Aug. 11--Tim Fort, the self-dubbed Kinetic King, spent about five hours on Sunday making a 32-foot-long contraption made of more than 1,500 pieces -- everything from pingpong balls to tongue depressors.
His one hope: that it would destroy itself in a New York minute.
"I'm trying to entertain people by building a gadget that self-destructs kind of like dominoes on steroids," said Fort, a kinetic artist who performed his wizardry on "America's Got Talent" in 2011.
The chain-reaction display culminated "Blueprints" weekend in Carnegie Science Center on the North Shore. Visitors got to view blueprints of historic buildings such as Fallingwater, build structures of foam rubber and towers of newspapers, and generally learn how to make the strongest structures.
Fort, for example, demonstrates scientific principles such as potential energy, which is stored like an apple on a tree, and kinetic or moving energy like an apple falling from a tree.
To the children running around the center, it's all about fun. In the Blue exhibit, children scurried about, attaching blue foam pieces of various shapes together.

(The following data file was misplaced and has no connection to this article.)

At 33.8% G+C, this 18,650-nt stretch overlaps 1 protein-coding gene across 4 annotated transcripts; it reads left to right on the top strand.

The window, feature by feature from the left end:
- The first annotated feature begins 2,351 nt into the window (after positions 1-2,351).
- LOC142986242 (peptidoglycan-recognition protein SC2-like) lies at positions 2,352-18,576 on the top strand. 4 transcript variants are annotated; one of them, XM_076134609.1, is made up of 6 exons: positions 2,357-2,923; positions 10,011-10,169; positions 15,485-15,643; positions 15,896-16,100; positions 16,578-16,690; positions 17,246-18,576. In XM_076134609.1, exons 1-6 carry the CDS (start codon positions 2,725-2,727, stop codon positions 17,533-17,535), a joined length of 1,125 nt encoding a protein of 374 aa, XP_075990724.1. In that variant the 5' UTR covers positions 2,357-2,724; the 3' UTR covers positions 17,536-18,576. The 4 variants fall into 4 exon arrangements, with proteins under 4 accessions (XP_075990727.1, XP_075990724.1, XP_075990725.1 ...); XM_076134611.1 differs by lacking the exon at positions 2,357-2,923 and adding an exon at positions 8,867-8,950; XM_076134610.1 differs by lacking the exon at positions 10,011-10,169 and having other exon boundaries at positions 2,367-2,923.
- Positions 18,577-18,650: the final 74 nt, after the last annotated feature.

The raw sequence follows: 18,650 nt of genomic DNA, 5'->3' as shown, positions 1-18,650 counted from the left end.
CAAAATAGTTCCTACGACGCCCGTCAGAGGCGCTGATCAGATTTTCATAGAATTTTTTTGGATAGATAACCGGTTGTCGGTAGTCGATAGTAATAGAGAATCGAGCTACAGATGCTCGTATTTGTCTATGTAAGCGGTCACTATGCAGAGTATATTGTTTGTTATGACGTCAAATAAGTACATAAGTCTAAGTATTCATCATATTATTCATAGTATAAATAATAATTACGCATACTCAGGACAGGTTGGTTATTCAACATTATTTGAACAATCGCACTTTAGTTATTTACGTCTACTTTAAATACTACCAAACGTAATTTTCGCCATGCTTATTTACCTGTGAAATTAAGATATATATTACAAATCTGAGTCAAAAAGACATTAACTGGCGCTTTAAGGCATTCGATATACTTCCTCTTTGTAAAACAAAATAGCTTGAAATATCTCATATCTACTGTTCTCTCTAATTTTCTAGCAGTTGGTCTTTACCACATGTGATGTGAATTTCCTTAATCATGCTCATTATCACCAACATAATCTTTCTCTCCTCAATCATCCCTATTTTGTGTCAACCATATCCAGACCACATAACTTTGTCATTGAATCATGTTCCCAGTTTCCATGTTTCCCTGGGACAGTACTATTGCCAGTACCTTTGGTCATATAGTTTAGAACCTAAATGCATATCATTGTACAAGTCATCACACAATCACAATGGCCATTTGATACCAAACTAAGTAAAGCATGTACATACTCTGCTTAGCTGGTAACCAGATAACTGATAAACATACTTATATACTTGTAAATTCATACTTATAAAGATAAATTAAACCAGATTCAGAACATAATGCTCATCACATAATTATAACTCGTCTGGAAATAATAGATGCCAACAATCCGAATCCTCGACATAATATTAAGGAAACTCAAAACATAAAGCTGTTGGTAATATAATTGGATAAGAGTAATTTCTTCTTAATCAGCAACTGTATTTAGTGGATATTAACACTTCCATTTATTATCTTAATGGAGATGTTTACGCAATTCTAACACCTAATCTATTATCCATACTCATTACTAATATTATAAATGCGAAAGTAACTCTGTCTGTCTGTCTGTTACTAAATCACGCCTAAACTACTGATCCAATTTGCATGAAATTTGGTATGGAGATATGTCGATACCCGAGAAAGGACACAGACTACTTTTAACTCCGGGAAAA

"This is my castle," said Anja Cook, 8, of Venetia. She added a crosspiece on the roof, stepped inside and sat down like a princess.
She was visiting the center with her mother, Emily, and brothers Caleb, 6, and Joshua, 5.
Ten feet away, Caleb was putting pieces together for his own house.
"I'm trying to beat Anja," he confided, dismissing any other questions. "I'm trying to concentrate on this house."
Katie Tokarczyk, 32, of Detroit and her nephew, Owen Jones, 9, stopped at a station where youngsters connected pieces of uncooked spaghetti with small marshmallows. The children learned that triangles are stronger shapes than rectangles.
"I like building a lot," Owen said. "I have a ton of Legos at my house."
Hannah Kincaid, 7, of Akron, Ohio, was building a cube under the watchful eyes of her mother, Laura, when one of the spaghetti poles collapsed.
"It's a leaning tower," Hannah said.
About 4 p.m., 100 people gathered near Fort's structure. He tipped over a domino, setting off a chain reaction. A string of beads fell off a table, and a bridge of plastic cups imploded. The pingpong balls were catapulted into the air.
"There was a slight hiccup," said Brad Peroney, program development coordinator. "The chain got stuck. (Fort) went over and gave it a little tap, and it started again."
Bill Zlatos is a staff writer for Trib Total Media. He can be reached at 412-320-7828 or email@example.com.
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